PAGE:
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   by Jacob Solomon

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This work contains two items:

* Divrei Torah on the Parasha (on this occasion, on the Haftara).
* Questions on different levels on the Parasha and the Haftara.

King David was old, advanced in years… Adonijah, son of Hagith raised himself saying, ‘I will become King’. He provided for himself a chariot and cavalry, and fifty men running before him. All his life his father had never saddened him by saying, ‘Why do you do this?’ Moreover he was very handsome and he was born after Absalom… (Kings I 1:1, 5-7).

Guided Tour…

Like that of the Parasha, the theme of the Haftara deals with succession. Father Abraham sought to find a woman worthy of marriage to his heir, Isaac. King David found himself having to choose a suitable successor from his children, to lead Israel and ultimately the world along the path of G-d’s Divine Plan as revealed in the Torah. The events of the Haftara appear to have taken place at about 966 BCE.

On his deathbed at the age of seventy, David confirms to his wife Bathsheba that Solomon, her own son, would be his heir to the throne. It seems that the succession was by no means a foregone conclusion even after Absalom, David’s third son, failed to seize the crown earlier during his own father’s lifetime (Sam. II 15-18). After Absalom’s death at the hand of David’s general, Joab, Adonijah considered himself next in line to the throne.

Taking advantage of David’s confinement to his sickbed, Adonijah assembled his followers and bodyguards, who proclaimed him as King Adonijah at one of Jersusalem’ sources of water – Ein Rogel. Many of the court dignitaries refused to attend while others, including the main prophet, Nathan, and his own half-brother, Solomon, were not even invited. Thus Adonijah’s claim obviously lacked legitimacy, and Nathan the Prophet, the spiritual leader of the establishment, moved at once to install Solomon on the throne. Working together with Bathsheba, David recognized the emergency, and in their presence he confirmed Solomon as his successor. That was the decisive move that was to lead to the failure of Adonijah’s rebellion and Solomon’s ascent to the throne after his father’s death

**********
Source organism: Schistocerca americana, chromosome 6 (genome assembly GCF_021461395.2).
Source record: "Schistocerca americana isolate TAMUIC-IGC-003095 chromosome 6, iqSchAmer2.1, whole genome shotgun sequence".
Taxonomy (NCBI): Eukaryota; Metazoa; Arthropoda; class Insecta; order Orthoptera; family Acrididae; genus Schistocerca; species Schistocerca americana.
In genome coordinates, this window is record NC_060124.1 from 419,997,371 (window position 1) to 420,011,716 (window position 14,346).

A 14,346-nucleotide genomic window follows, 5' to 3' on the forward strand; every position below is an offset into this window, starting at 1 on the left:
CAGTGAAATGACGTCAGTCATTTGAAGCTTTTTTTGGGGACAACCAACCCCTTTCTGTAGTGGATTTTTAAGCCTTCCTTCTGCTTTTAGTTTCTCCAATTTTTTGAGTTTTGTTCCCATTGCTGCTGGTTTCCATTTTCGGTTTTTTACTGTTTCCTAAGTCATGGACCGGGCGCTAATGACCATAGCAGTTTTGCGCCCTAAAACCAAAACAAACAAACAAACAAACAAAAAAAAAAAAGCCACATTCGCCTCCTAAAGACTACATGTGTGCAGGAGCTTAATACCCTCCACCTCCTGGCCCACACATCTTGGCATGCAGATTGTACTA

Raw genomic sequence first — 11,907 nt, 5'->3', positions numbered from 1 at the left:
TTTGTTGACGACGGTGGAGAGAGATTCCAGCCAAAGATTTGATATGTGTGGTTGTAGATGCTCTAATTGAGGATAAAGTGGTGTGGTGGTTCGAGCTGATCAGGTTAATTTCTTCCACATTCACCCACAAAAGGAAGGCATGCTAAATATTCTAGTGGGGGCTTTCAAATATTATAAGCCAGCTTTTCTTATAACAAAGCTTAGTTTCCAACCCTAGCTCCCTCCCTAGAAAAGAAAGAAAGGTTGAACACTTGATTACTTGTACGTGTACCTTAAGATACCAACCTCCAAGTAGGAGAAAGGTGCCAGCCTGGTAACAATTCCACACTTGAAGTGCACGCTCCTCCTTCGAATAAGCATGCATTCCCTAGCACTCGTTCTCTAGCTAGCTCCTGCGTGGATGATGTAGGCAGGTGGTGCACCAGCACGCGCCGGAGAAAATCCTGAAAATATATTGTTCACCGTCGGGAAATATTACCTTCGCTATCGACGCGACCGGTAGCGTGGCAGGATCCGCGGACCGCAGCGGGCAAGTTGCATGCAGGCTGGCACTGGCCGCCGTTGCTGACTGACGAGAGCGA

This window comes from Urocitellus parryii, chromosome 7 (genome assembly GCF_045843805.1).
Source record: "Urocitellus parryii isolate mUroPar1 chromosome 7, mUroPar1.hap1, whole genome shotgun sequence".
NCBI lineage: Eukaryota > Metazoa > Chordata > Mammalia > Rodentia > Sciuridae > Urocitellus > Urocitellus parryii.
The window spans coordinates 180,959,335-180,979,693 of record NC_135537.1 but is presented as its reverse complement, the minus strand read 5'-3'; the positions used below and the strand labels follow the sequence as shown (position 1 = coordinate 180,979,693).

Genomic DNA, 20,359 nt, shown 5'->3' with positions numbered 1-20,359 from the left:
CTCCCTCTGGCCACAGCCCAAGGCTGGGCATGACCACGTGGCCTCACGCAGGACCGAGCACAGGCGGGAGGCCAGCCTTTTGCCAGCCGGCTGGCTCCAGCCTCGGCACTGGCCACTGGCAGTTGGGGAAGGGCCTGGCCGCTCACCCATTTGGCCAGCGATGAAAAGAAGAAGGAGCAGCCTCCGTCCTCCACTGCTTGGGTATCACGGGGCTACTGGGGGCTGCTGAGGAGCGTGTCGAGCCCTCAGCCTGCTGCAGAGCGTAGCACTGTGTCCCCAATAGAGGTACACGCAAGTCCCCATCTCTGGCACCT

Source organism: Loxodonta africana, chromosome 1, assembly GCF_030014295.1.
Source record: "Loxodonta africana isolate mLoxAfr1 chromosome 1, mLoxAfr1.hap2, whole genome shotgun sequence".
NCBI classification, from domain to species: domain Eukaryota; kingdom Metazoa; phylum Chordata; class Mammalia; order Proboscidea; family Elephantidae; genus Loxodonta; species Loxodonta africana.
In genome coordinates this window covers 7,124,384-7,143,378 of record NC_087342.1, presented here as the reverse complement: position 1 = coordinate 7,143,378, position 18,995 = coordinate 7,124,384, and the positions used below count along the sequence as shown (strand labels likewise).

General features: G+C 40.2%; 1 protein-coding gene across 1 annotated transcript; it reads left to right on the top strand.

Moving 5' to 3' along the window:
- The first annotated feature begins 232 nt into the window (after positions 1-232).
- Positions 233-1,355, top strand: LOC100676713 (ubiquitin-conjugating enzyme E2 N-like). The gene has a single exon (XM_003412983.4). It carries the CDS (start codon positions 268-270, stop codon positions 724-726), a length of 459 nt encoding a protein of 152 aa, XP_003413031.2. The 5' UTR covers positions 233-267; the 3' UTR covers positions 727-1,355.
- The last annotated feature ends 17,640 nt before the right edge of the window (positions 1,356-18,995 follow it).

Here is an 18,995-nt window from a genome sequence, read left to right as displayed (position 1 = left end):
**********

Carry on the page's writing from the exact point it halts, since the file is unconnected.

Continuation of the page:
D’var Torah…

In all fairness, Adonijah’s claim to the throne did not seem to be entirely unreasonable. David’s first and third sons were already dead. Kilav, his second son, is never recorded as showing any interest, putting in any claim, or having any connection with the intrigues at the royal court. As fourth son, he could claim to be the next interested person in line to the throne. Solomon, by contrast, was born much later – and from a woman with whom David’s first union is described by the text as ‘bad in the eyes of G-d’ (Sam. II 11:27). And although Bathsheba did claim that David promised the succession to Solomon, no such promise is actually found in any account of David’s life. It is only hinted at where David commands Solomon to ‘build a house to G-d’ (Chron. I 22:6).